By late afternoon on Wednesday, more than 700 people had been treated at the first large-scale free clinic in the District, and the lines were only getting longer.
"Some didn't think we'd get this kind of response in D.C., where only ten percent of the population lacks insurance," said Nicole Lamoreaux, executive director of the Association of Free Clinics. "But look at this crowd. There are a huge amount of people here in need of these services."
The event, which cost $300,000, was underwritten by 44,000 donors.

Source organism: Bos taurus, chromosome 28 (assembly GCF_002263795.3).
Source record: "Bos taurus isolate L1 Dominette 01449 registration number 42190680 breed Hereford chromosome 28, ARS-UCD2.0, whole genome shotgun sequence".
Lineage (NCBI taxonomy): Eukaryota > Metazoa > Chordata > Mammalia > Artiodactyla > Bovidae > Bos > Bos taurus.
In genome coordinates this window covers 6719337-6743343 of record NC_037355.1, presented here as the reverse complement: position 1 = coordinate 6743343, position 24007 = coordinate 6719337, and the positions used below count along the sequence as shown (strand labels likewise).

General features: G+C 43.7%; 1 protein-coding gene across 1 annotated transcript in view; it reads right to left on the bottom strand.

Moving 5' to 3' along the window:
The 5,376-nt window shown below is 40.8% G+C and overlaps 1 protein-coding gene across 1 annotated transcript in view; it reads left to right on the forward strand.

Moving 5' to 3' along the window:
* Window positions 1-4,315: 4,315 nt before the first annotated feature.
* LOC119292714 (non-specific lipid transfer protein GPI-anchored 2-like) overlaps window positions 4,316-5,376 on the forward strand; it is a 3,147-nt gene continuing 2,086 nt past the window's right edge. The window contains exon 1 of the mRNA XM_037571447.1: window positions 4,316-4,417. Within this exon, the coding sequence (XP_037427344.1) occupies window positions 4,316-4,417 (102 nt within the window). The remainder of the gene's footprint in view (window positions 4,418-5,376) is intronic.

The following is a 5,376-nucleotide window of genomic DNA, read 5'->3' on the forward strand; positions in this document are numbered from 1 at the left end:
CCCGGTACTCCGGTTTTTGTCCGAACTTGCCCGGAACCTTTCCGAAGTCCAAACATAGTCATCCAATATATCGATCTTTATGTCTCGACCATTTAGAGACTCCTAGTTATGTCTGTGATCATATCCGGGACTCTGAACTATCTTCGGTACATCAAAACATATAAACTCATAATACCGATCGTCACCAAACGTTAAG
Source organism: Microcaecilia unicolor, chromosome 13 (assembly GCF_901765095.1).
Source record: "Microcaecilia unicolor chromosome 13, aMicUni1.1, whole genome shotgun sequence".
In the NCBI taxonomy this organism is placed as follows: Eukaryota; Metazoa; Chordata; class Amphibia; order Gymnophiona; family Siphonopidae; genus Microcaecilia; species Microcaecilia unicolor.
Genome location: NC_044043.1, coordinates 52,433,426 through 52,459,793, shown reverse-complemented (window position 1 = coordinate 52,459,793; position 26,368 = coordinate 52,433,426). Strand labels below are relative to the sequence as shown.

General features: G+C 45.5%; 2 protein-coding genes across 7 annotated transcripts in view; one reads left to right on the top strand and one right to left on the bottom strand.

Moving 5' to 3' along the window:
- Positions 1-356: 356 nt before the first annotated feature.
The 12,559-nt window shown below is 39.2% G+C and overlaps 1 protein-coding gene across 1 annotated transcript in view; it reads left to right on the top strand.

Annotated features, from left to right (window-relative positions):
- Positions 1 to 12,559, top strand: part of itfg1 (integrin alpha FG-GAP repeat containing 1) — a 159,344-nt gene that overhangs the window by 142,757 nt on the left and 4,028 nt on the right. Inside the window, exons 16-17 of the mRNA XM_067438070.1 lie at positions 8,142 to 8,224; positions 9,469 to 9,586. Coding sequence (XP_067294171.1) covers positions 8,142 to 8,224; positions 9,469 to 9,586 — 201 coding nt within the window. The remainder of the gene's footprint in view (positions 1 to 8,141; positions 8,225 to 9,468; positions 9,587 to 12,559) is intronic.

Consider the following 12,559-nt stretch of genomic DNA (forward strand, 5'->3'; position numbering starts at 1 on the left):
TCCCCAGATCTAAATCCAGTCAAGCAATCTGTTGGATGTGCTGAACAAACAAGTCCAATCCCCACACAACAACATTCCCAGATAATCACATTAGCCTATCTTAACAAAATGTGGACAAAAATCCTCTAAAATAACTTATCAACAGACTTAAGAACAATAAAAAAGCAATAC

Many of the patients shared their horror stories while waiting in line -- the man who was laid off last year and couldn’t afford his son’s back-to-school physical exam, the uninsured 82-year-old from Leesburg who hid her puppy in a small canvas bag and murmured, "when you’re 82, you have to have something wrong with you. I just don’t know what I have."
Others expressed frustration that, with so much talk about health care reform, they were still forced to come to a convention center for medical care.
"They say the system is changing, but it doesn't feel like it right now," said James Robinson, who lost his job and his health insurance in February.